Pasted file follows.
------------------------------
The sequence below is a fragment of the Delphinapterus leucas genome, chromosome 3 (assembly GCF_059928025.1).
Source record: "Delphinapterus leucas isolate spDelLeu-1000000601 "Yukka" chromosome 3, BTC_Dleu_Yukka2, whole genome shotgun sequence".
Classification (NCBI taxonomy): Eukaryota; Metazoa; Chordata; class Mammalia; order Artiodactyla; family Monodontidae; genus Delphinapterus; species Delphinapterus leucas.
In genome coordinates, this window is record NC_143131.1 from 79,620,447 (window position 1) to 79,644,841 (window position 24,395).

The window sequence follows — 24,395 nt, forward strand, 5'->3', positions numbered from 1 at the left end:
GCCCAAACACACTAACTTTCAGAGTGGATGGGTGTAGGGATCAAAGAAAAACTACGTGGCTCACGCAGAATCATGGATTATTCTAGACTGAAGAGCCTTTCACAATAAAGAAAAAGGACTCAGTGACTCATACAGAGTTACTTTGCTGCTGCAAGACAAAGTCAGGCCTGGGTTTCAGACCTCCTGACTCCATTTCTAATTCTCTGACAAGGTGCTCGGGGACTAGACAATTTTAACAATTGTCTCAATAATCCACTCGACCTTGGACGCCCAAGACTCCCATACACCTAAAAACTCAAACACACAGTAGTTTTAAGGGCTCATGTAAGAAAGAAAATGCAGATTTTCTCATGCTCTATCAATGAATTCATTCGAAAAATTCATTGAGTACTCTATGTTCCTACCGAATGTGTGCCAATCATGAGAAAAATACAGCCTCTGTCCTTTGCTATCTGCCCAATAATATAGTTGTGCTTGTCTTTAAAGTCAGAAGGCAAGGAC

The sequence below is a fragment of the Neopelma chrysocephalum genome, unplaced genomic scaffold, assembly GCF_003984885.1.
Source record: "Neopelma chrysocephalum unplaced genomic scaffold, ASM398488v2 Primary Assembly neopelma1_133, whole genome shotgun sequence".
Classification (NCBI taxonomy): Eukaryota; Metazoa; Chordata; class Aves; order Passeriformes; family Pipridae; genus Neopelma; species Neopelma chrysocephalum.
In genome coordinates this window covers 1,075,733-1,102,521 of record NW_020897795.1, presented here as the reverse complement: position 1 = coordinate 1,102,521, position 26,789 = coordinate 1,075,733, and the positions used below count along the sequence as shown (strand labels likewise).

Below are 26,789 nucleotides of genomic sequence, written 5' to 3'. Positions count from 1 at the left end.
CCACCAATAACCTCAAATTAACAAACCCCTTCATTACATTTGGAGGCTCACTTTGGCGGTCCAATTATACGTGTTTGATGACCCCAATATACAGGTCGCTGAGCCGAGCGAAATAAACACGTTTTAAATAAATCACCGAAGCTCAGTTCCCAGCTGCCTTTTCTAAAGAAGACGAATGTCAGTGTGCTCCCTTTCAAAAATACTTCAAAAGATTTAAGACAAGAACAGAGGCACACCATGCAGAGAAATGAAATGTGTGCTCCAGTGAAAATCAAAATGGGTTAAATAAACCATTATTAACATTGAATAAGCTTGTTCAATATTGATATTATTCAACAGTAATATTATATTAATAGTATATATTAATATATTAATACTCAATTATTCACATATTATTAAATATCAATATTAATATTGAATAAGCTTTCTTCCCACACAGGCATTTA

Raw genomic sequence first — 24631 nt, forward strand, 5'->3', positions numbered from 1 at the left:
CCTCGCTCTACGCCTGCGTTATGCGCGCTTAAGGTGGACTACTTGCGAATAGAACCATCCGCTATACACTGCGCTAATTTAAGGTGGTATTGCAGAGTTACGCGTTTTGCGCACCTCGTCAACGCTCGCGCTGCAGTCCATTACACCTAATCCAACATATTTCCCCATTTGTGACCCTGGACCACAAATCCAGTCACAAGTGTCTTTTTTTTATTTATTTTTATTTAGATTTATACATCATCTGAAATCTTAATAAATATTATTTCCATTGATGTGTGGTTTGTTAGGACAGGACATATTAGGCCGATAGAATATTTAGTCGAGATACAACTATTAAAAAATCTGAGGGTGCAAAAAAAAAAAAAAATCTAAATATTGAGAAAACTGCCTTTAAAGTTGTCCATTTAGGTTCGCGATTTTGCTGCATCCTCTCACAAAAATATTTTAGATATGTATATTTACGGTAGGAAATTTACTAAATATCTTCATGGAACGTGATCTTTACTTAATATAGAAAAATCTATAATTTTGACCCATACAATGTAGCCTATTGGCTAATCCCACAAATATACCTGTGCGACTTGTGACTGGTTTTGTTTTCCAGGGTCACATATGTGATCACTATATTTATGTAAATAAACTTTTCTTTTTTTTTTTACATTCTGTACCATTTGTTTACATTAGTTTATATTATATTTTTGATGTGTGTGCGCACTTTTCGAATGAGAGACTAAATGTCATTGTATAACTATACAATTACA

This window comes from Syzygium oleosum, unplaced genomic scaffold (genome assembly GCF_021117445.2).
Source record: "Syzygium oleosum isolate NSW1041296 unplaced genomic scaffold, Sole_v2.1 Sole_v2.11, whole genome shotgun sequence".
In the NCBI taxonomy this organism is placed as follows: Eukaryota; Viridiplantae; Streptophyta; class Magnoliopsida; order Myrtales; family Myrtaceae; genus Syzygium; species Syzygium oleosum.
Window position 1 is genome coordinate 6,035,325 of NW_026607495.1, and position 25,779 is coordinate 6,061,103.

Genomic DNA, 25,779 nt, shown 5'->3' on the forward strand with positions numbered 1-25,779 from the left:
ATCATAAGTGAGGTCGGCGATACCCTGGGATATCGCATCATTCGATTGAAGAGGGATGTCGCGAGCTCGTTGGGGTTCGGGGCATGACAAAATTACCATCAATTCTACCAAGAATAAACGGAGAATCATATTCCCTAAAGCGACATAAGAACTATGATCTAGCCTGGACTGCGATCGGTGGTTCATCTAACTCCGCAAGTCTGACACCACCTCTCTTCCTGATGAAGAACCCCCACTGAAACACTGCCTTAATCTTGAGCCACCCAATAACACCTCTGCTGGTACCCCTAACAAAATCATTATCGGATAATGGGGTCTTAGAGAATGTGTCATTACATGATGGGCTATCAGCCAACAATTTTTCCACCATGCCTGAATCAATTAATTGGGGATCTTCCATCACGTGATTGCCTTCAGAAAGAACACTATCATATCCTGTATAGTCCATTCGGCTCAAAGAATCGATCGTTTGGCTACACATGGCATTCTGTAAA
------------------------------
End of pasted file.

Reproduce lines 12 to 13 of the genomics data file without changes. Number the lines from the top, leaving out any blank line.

CCACCAATAACCTCAAATTAACAAACCCCTTCATTACATTTGGAGGCTCACTTTGGCGGTCCAATTATACGTGTTTGATGACCCCAATATACAGGTCGCTGAGCCGAGCGAAATAAACACGTTTTAAATAAATCACCGAAGCTCAGTTCCCAGCTGCCTTTTCTAAAGAAGACGAATGTCAGTGTGCTCCCTTTCAAAAATACTTCAAAAGATTTAAGACAAGAACAGAGGCACACCATGCAGAGAAATGAAATGTGTGCTCCAGTGAAAATCAAAATGGGTTAAATAAACCATTATTAACATTGAATAAGCTTGTTCAATATTGATATTATTCAACAGTAATATTATATTAATAGTATATATTAATATATTAATACTCAATTATTCACATATTATTAAATATCAATATTAATATTGAATAAGCTTTCTTCCCACACAGGCATTTA

Raw genomic sequence first — 24631 nt, forward strand, 5'->3', positions numbered from 1 at the left: